I recently received a call from a homeowner who says that, during heavy rains, water enters his basement between the floor and the wall. What are some possible causes of this? How do you correct this?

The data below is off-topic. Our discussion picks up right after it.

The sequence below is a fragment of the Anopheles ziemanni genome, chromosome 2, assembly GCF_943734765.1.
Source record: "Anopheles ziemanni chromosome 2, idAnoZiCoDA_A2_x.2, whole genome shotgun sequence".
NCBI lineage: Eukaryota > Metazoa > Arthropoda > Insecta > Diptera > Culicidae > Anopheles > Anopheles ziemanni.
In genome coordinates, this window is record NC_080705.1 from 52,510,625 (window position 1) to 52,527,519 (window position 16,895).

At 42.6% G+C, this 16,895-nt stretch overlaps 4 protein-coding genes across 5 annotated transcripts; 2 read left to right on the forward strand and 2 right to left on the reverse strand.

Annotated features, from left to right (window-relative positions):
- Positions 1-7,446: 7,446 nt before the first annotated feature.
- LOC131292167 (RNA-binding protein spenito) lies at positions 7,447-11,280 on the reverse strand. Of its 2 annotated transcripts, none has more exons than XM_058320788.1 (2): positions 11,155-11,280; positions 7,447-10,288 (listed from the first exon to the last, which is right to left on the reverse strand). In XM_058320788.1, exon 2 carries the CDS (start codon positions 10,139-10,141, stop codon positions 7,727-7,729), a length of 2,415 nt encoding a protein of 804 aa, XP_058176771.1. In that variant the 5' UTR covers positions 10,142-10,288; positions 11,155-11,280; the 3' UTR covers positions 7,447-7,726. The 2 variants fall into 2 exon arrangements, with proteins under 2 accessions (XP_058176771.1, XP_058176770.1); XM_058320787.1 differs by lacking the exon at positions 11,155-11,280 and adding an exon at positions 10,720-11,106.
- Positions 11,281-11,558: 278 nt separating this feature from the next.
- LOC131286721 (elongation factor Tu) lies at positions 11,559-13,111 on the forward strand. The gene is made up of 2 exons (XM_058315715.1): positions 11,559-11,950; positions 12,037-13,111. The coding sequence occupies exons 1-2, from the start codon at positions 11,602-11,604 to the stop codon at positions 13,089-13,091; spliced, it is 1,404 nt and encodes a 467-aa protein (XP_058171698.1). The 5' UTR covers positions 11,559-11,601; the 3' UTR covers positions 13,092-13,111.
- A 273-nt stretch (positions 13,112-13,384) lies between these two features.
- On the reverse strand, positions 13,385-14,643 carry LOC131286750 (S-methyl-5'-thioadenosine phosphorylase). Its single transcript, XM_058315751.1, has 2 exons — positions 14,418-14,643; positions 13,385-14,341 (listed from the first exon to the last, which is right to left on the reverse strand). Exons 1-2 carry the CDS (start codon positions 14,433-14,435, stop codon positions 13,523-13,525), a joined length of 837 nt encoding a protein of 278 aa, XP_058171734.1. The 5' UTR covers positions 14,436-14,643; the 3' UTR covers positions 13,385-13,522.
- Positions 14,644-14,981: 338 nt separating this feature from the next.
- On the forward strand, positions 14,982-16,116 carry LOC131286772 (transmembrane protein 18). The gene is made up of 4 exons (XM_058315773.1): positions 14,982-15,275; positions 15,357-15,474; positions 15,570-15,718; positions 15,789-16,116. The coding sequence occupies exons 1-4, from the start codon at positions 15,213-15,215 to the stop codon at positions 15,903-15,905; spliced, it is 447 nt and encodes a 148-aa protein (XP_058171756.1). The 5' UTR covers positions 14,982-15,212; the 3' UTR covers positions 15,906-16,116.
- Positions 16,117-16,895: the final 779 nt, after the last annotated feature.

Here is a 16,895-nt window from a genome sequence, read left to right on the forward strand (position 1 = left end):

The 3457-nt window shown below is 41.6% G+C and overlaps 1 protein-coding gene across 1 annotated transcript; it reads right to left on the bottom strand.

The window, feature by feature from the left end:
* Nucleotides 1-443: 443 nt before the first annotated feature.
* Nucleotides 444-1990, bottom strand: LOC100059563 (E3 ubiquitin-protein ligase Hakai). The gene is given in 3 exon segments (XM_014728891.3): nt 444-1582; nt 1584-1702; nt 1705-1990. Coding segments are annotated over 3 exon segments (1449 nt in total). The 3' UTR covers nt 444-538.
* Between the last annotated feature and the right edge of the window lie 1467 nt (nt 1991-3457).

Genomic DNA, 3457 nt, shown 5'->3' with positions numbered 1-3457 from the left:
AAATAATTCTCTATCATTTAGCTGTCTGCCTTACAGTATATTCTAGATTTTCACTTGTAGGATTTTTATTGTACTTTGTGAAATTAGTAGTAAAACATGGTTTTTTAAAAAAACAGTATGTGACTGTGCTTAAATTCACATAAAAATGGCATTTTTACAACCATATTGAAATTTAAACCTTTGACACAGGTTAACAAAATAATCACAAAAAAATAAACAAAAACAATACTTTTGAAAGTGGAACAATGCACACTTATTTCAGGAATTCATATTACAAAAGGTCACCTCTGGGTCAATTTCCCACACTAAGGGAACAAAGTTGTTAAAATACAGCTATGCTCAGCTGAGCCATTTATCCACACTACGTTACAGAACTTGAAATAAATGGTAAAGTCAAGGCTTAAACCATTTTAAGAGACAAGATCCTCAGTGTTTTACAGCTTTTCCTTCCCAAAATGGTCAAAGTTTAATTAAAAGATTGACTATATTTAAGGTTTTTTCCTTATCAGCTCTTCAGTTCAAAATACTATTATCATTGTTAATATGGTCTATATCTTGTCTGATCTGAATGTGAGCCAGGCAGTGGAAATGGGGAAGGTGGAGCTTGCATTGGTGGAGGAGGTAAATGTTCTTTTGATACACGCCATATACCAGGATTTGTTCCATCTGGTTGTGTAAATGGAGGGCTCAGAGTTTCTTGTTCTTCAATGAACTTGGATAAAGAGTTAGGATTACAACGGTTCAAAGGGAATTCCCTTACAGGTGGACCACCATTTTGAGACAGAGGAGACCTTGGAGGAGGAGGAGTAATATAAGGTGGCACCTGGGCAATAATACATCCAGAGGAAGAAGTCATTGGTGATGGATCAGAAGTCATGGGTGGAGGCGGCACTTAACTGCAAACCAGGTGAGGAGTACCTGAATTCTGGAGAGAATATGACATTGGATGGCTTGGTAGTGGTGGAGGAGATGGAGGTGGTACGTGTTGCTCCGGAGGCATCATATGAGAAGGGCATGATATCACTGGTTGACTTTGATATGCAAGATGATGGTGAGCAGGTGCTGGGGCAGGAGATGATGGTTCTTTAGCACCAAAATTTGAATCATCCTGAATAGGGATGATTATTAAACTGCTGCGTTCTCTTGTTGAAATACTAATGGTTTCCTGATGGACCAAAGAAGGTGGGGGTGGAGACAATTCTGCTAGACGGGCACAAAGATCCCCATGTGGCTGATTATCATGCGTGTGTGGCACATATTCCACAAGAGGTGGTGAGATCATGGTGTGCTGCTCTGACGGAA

Leaks between the basement floor and wall are usually the results of inadequate surface drainage or, if present, a poor drain-tile system. If water accumulates next to the structure, it can enter under a hydrostatic head at the location of the isolation joint between the wall foundation and floor. The preformed asphalt-impregnated fiber sheeting usually used to create this type of isolation joint is not an effective water seal. The joint allows the floor to move independently from the wall and foundation. The first line of defense against basement leakage is to drain surface water away from the structure. The second is to collect and drain the underground water away using a drain-tile system. To drain water away from the surface, finished grade should fall off 1/2 to 1 inch per foot for at least 8 to 10 feet from the basement wall. Add fill material to offset reverse drainage caused by settlement or improper grading. On hillside sites, it may be necessary to construct cutoff drains on the uphill side to drain surface water around and away from the basement walls. Inspect downspouts and splash blocks to ensure they divert water at least 3 feet from the structure. Drain-tile systems can be either inside or outside the footing. McCoy recommends evaluating the current system by opening the corners of the basement (for interior systems) or excavating (for exterior systems) to gain access to the drain tile. Then flush the drain tile with water to detect problems. McCoy says plugs, breaks, and low spots in the drain tile are the usual problems. If a drain-tile system is not present and proper surface drainage doesn't stop the leak, install an interior drain-tile system. A properly installed system should eliminate this type of basement leakage and help ensure a dry basement. For tips on installing an interior drain-tile system, see Concrete Repair Digest, December 1992/January 1993, p. 261.